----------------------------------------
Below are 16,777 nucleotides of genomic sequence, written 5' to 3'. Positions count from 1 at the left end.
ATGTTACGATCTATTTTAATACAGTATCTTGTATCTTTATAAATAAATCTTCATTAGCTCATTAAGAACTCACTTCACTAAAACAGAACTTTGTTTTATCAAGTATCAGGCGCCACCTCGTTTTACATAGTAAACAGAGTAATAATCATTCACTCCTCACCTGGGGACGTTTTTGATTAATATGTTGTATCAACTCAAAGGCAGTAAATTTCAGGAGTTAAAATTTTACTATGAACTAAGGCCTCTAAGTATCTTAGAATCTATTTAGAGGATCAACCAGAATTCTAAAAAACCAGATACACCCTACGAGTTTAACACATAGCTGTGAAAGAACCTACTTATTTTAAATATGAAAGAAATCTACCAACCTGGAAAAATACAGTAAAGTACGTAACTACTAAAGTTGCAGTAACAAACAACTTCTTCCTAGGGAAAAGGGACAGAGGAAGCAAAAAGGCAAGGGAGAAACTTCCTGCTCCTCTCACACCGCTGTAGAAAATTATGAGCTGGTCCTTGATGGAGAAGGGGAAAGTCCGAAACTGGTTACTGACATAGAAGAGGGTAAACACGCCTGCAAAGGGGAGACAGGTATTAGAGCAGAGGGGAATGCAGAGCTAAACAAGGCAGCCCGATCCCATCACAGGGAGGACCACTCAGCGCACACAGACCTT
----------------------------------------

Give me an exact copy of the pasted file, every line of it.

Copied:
Below are 16,777 nucleotides of genomic sequence, written 5' to 3'. Positions count from 1 at the left end.
ATGTTACGATCTATTTTAATACAGTATCTTGTATCTTTATAAATAAATCTTCATTAGCTCATTAAGAACTCACTTCACTAAAACAGAACTTTGTTTTATCAAGTATCAGGCGCCACCTCGTTTTACATAGTAAACAGAGTAATAATCATTCACTCCTCACCTGGGGACGTTTTTGATTAATATGTTGTATCAACTCAAAGGCAGTAAATTTCAGGAGTTAAAATTTTACTATGAACTAAGGCCTCTAAGTATCTTAGAATCTATTTAGAGGATCAACCAGAATTCTAAAAAACCAGATACACCCTACGAGTTTAACACATAGCTGTGAAAGAACCTACTTATTTTAAATATGAAAGAAATCTACCAACCTGGAAAAATACAGTAAAGTACGTAACTACTAAAGTTGCAGTAACAAACAACTTCTTCCTAGGGAAAAGGGACAGAGGAAGCAAAAAGGCAAGGGAGAAACTTCCTGCTCCTCTCACACCGCTGTAGAAAATTATGAGCTGGTCCTTGATGGAGAAGGGGAAAGTCCGAAACTGGTTACTGACATAGAAGAGGGTAAACACGCCTGCAAAGGGGAGACAGGTATTAGAGCAGAGGGGAATGCAGAGCTAAACAAGGCAGCCCGATCCCATCACAGGGAGGACCACTCAGCGCACACAGACCTT